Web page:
Most Wisconsin employees have a certain amount of FMLA leave that they may use in a 12-month period. However, there have been cases where the way that employers calculated remaining FMLA leave was not specified in the policy. The Illinois Department of Corrections, for example, fired an employee after claiming that he had too many unexcused absences even though he asked that those absences count as FMLA leave.
The employee reportedly was taking time off work to care for an ill family member as he had done in the past. After he was terminated, he filed a lawsuit against IDC for FMLA interference, claiming that he was never told how his FMLA leave would be calculated. Further, he still had enough FMLA leave to cover the absences that IDC claimed were unexcused. IDC’s motion to throw out the lawsuit was denied as there was no evidence stating when the 12-month period started. The case was sent to trial.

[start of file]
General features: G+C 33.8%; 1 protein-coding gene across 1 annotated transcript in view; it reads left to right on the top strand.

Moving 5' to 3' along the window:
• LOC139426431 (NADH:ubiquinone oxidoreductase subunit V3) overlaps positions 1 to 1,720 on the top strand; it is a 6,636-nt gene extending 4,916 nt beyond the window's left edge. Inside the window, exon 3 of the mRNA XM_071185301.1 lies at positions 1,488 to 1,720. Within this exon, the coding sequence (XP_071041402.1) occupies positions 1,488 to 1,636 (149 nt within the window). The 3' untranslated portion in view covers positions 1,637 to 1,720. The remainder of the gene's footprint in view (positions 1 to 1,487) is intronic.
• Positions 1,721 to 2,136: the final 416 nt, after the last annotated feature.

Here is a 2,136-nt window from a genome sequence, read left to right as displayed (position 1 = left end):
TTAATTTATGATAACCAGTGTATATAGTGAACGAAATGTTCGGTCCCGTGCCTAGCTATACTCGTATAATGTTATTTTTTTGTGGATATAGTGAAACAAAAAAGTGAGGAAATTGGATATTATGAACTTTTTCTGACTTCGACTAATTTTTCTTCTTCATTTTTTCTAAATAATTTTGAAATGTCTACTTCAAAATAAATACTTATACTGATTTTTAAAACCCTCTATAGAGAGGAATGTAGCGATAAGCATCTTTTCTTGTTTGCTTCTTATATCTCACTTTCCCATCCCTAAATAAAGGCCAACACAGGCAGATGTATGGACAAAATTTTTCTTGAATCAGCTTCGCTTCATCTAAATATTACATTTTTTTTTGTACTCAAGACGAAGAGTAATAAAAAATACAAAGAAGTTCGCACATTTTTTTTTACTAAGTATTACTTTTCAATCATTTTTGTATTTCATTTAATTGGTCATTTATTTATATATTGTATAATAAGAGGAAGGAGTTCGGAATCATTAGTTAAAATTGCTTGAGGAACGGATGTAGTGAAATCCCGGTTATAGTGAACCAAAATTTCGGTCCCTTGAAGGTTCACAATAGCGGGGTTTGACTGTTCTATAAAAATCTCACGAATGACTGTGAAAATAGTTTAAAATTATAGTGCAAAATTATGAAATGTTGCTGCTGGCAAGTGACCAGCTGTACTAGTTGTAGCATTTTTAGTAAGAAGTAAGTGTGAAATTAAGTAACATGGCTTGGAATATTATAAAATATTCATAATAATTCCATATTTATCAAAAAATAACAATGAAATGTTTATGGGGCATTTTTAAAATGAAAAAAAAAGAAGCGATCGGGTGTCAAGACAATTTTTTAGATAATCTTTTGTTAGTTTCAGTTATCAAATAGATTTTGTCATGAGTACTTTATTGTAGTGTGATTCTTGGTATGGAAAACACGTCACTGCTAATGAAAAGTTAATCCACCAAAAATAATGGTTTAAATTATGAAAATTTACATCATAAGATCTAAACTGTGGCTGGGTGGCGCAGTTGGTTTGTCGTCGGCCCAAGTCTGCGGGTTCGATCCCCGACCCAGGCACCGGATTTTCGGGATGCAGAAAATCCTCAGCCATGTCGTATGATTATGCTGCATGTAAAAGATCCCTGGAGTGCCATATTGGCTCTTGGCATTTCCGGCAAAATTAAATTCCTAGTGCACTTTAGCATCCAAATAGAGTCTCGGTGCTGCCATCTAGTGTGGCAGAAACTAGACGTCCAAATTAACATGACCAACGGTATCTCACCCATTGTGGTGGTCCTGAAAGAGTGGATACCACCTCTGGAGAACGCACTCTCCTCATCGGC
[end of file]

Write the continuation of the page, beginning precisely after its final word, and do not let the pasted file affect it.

The lawsuit demonstrates just how important it is for employers to clearly define how FMLA leave is calculated and that employees should be provided with written updates on the amount of leave they have left in a 12-month period. Employees should also ensure that the policy clearly outlines how FMLA leave will be calculated.
Employees have the right to take time away from work should they welcome a new member into their family or need to care for a sick parent, child or spouse under the Family and Medical Leave Act. If an employer prevents an eligible employee from taking their FMLA leave or terminates them for taking leave, an attorney may help the employee seek compensation for the losses that have been incurred.